When your Jira Issues are too big or too complex, you can break them down into smaller pieces, Subtasks, and assign different people to each. This gives both you and the assignee a better picture of that main issue’s progress.
However, if you feel like dividing your Issues is not the ultimate way to organize your work in Jira, you can use Checklists. Checklists allow you to add task lists and track work progress to some extent without creating separate Subtasks at all. In this article, we will discuss both Subtasks and Checklists and will explain when it’s best to use each.
How do Jira Subtasks work?
To create a Subtask, click the Create Subtask button below your task’s title – all your Subtasks will always be visible on the same page as the main Issue. What is important is that as long as subtasks are part of that parent Issue, they are also standalone and independent pieces of work that you can track separately.
When breaking Issues into Subtasks is a good idea?
There are certain cases when it is advisable to divide Issues into smaller pieces. Consider it when:
- The parent task is too large to track on its own.
- Different parts of the Issue have various deadlines.
- You need to delegate work among different team members.
When working with Subtasks, there are some rules to keep in mind. First of all, Subtasks cannot be further delegated (aka. divided). If you really need to go further down, you will need to turn the Subtask into an Issue first. So it’s important to define how detailed you want your subtasks to be beforehand.
Then again, Subtasks can’t be moved between issues. In other words, you can’t change the parent issue of an already created Subtask. Last but not least, you can only turn an issue into a Subtask if it doesn’t already have its own Subtasks.
How does Smart Checklist work?
Getting started with Smart Checklist is very simple. Follow the steps below:
- Download and install Smart Checklist for Jira.
- Once installed, the Smart Checklist widget will be visible in the right-hand panel of every Issue. Click on it to start adding items.
- You can edit the checklist by typing in the inputs one by one or click the Pen icon to edit the entire list at once in the Full-screen Editor.
- In the Full-screen Editor, you can use special Markdown to format each item on the list .i.e. emphasize it with bold, italic, or an underline. You can also mention teammates or add deadlines.
- Click Save once you’re done. The Checklist will appear in the right-side panel but you can also move it to the center so that the list is visible right under the main task description.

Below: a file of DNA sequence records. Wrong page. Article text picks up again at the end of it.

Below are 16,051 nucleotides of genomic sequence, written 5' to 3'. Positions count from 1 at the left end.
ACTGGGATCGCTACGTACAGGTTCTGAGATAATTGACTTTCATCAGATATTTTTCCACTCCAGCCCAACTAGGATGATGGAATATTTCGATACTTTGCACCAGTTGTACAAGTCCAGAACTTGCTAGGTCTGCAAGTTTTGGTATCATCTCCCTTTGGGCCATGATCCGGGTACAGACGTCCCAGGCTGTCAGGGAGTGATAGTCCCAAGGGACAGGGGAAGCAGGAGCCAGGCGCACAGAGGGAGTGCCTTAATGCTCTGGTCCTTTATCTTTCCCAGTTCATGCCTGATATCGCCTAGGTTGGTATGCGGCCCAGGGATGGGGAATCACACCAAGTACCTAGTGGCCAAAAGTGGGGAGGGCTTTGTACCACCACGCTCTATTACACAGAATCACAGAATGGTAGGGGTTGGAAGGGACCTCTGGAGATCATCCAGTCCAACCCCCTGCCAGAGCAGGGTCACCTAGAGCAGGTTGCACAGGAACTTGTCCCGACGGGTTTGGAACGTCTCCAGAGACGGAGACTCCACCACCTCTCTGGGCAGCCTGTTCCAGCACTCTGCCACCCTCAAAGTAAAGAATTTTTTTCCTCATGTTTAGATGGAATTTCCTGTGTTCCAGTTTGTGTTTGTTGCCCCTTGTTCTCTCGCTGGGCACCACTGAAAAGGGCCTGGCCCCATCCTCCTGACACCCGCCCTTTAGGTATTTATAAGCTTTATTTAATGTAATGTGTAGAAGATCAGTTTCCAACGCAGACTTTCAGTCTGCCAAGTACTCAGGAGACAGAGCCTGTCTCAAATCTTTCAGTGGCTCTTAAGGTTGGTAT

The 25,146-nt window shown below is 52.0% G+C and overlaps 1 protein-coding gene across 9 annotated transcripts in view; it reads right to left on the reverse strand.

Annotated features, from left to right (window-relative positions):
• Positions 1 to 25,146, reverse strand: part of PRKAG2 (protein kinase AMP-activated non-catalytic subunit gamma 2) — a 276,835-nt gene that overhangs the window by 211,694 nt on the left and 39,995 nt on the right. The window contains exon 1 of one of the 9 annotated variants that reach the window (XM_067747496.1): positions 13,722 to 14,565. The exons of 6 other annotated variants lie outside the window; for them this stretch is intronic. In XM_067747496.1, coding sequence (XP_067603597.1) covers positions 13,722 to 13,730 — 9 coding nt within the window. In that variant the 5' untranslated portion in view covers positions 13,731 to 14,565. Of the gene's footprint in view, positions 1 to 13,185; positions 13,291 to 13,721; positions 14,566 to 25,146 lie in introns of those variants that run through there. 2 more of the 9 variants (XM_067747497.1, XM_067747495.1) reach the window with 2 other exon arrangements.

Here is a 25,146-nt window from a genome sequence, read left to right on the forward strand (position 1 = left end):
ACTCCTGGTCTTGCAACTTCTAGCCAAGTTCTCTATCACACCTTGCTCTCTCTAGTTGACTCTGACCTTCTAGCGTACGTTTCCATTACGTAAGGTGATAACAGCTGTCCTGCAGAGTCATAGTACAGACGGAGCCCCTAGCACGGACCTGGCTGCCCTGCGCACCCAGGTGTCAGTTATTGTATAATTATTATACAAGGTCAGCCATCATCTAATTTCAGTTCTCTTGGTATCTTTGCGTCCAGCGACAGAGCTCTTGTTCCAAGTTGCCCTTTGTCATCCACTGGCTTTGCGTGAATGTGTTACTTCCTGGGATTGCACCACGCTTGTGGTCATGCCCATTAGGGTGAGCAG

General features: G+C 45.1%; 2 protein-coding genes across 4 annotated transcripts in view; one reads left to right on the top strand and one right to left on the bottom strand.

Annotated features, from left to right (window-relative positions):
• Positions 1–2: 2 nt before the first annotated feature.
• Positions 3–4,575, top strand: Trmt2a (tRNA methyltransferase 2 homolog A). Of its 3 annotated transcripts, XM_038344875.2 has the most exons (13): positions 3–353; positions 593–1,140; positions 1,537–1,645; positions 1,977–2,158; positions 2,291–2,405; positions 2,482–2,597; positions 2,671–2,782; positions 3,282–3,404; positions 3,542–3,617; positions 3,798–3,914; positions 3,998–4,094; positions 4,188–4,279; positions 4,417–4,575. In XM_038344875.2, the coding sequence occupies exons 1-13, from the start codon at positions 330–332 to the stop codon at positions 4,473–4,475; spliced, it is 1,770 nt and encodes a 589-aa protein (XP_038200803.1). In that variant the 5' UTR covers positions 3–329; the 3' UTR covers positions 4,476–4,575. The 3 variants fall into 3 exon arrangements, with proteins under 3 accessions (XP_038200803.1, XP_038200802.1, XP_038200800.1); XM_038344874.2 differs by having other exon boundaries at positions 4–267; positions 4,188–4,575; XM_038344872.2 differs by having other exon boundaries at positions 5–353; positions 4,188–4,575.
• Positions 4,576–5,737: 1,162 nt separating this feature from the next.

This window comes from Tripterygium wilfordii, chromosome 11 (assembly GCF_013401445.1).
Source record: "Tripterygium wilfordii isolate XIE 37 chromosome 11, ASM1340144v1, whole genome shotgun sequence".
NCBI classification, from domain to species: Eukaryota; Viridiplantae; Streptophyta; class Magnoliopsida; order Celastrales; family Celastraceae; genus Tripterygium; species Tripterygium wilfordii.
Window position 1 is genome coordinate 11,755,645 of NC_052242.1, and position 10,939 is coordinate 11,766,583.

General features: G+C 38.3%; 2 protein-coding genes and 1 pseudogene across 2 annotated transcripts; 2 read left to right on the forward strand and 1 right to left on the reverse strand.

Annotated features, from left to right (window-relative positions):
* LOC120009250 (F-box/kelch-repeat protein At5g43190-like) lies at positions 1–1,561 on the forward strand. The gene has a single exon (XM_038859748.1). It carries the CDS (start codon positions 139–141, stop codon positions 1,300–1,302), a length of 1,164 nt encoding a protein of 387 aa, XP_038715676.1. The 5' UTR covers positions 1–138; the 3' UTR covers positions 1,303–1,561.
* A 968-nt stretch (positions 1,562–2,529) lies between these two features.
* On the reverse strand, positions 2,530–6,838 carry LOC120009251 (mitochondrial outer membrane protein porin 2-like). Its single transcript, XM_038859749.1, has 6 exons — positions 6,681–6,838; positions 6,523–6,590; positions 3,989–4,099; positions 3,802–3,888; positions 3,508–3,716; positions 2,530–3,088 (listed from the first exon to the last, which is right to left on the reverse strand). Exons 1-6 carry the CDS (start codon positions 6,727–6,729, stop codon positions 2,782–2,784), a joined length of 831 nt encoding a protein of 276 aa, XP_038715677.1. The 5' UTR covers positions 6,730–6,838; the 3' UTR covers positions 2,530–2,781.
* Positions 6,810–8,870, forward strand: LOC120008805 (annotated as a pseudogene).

When to use: Subtask vs Checklist
As with most things, there are some rules of thumb when it’s best to go with a Subtask or a Checklist for your Jira Issue.
Using subtasks comes with many benefits, such as full transparency, the ability to plan day-to-day operations, or tracking progress.
Usually, it’s best to Subtask when the parent issue is a large task that influences many areas and thus has to be divided into smaller standalone tasks.
- Such a case would be with a large task named ”Prepare Competition Comparison Landing Pages” where several different landing pages are created and more than one team is involved – marketing, content, and IT. Preparing the design, copy, then coding the website and publishing it are completely separate tasks.
- Also, Subtasks come handy when the work of the main task needs to be delegated between different team members and tracked separately – even if one team handles all the work. Such a case would be for example with a “Redesign of a Sign In User Flow” where the copywriter suggests copy changes on various screens which are then handled by different developers.
What’s great about subtasks is that, whenever they get completed, they give you a sense of progression and make the project move forward. Many times they also come into a great help for effective estimates in cost and deadlines.
As far as Subtasks are great, there are times when you see that these small tasks will rather “sit inside” the main Issue and depend on it. In such a case, instead of creating Subtasks, it’s better to just go with Smart Checklist for Jira. These lists are great in many ways! They make everything so clear and obvious at first sight.
- Checklists work perfectly when you want to include the Definition of Done for your Jira Issue and keep it inside of it at all times.
- Following the Definition of Done example, checklists also work great for Acceptance Criteria Lists, such as shown below.
- Next, you can go with checklists when the main issue is a Bug Fix and the description needs to inform the QA team of the steps to follow to get the result.
- Finally, it’s better to use a checklist when the main Issue contains a list of requirements of the main task, such as below.
There are always some good reasons to use either Subtasks or Smart Checklists in your Jira Issues. Both ways are great and there is no better or worse. It is rather the matter of what works best and when. That’s why our final conclusion and suggestion would be to simply try both and then decide which one is most convenient for your own way of organizing your Jira Issues.